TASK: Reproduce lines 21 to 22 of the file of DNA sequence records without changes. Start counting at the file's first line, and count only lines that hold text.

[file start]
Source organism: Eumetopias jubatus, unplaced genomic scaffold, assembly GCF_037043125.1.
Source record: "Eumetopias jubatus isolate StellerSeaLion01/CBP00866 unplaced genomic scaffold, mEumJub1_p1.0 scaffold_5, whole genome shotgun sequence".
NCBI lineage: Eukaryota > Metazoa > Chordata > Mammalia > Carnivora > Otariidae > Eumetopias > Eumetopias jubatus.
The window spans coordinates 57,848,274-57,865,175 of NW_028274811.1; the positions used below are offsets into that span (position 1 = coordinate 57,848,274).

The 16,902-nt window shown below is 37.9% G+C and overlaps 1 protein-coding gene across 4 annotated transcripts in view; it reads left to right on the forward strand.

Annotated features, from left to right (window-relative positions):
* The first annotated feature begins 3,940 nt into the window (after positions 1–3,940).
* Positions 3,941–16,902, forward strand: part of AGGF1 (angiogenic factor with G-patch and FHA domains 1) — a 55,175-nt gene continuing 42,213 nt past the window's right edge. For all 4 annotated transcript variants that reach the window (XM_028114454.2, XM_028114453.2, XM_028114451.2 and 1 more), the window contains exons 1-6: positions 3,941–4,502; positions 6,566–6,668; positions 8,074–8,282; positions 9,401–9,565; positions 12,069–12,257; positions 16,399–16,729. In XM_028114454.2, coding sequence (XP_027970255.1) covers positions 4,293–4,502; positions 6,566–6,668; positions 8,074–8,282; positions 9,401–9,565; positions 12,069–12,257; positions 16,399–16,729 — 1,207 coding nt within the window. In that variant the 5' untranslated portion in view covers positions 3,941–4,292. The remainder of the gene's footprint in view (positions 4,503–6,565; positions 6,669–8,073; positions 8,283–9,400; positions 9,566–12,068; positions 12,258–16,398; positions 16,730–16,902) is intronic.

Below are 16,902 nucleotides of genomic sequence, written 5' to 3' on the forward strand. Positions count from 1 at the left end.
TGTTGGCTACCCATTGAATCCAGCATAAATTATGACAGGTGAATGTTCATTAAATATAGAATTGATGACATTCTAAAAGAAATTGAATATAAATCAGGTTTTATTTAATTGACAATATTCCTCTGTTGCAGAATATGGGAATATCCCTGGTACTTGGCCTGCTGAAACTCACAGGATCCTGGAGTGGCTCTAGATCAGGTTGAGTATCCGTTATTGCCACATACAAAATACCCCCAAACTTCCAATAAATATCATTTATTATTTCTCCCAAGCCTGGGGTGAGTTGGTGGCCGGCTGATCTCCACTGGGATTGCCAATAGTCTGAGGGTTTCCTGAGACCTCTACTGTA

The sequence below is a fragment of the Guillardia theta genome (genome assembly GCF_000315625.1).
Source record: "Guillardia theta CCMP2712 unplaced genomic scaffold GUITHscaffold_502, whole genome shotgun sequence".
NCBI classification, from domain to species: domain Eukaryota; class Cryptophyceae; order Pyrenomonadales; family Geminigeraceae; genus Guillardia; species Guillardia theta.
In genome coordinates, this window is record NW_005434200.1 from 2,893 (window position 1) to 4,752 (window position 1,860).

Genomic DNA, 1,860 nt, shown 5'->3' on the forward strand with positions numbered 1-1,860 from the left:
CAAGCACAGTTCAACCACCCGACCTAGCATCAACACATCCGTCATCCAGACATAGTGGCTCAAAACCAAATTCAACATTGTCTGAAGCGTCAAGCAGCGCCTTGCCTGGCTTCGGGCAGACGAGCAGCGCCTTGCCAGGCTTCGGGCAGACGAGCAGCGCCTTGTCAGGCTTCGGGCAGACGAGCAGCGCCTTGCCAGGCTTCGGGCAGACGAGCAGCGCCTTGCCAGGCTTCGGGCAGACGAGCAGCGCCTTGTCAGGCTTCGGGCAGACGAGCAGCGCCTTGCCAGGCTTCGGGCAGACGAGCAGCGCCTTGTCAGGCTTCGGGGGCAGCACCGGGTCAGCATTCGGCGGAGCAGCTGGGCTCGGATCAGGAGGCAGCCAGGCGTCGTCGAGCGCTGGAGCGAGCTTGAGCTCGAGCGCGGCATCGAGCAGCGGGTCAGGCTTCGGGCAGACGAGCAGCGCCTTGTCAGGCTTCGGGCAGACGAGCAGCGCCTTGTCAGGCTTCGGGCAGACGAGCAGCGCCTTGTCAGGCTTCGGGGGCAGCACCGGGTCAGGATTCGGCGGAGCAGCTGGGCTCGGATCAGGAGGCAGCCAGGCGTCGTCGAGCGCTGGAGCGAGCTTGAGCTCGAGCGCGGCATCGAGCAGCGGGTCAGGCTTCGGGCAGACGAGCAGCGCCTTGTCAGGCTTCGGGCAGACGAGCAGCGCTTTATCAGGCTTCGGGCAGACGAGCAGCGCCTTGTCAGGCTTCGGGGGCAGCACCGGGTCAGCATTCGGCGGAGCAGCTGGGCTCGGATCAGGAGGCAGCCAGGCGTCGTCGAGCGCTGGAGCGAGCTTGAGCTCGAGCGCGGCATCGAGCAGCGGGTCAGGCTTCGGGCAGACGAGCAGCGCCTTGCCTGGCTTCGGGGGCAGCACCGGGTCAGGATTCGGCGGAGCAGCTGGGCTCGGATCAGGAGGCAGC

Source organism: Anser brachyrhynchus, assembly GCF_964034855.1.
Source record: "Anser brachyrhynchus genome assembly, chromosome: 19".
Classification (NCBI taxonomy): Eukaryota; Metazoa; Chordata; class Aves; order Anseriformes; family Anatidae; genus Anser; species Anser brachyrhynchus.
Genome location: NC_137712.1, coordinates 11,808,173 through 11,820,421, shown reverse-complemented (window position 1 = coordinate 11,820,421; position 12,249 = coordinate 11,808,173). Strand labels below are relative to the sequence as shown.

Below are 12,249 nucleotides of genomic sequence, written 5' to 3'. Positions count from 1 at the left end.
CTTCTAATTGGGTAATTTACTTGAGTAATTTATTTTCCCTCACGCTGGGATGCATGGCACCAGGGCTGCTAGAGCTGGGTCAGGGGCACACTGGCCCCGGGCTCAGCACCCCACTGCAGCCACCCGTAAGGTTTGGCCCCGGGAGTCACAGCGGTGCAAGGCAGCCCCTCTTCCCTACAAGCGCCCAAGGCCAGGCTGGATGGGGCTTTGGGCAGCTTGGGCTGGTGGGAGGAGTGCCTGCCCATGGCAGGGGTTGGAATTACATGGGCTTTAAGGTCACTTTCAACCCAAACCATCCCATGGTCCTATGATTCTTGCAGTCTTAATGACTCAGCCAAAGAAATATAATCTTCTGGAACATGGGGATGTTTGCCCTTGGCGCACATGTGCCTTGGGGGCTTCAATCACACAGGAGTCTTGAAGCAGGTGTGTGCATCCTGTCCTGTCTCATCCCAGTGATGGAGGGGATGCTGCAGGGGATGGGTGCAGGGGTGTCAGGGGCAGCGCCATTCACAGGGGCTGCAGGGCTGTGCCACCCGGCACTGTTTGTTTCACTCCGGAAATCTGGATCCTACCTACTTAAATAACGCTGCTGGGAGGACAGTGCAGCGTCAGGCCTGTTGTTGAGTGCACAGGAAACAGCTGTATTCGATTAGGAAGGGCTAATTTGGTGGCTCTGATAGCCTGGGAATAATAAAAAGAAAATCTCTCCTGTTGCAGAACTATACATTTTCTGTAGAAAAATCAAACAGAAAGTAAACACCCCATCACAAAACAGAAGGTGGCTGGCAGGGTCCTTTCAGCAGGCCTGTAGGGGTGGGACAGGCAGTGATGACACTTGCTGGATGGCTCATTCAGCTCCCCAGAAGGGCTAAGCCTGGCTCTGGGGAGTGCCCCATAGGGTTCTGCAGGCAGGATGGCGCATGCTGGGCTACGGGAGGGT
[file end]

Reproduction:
Below are 12,249 nucleotides of genomic sequence, written 5' to 3'. Positions count from 1 at the left end.
CTTCTAATTGGGTAATTTACTTGAGTAATTTATTTTCCCTCACGCTGGGATGCATGGCACCAGGGCTGCTAGAGCTGGGTCAGGGGCACACTGGCCCCGGGCTCAGCACCCCACTGCAGCCACCCGTAAGGTTTGGCCCCGGGAGTCACAGCGGTGCAAGGCAGCCCCTCTTCCCTACAAGCGCCCAAGGCCAGGCTGGATGGGGCTTTGGGCAGCTTGGGCTGGTGGGAGGAGTGCCTGCCCATGGCAGGGGTTGGAATTACATGGGCTTTAAGGTCACTTTCAACCCAAACCATCCCATGGTCCTATGATTCTTGCAGTCTTAATGACTCAGCCAAAGAAATATAATCTTCTGGAACATGGGGATGTTTGCCCTTGGCGCACATGTGCCTTGGGGGCTTCAATCACACAGGAGTCTTGAAGCAGGTGTGTGCATCCTGTCCTGTCTCATCCCAGTGATGGAGGGGATGCTGCAGGGGATGGGTGCAGGGGTGTCAGGGGCAGCGCCATTCACAGGGGCTGCAGGGCTGTGCCACCCGGCACTGTTTGTTTCACTCCGGAAATCTGGATCCTACCTACTTAAATAACGCTGCTGGGAGGACAGTGCAGCGTCAGGCCTGTTGTTGAGTGCACAGGAAACAGCTGTATTCGATTAGGAAGGGCTAATTTGGTGGCTCTGATAGCCTGGGAATAATAAAAAGAAAATCTCTCCTGTTGCAGAACTATACATTTTCTGTAGAAAAATCAAACAGAAAGTAAACACCCCATCACAAAACAGAAGGTGGCTGGCAGGGTCCTTTCAGCAGGCCTGTAGGGGTGGGACAGGCAGTGATGACACTTGCTGGATGGCTCATTCAGCTCCCCAGAAGGGCTAAGCCTGGCTCTGGGGAGTGCCCCATAGGGTTCTGCAGGCAGGATGGCGCATGCTGGGCTACGGGAGGGT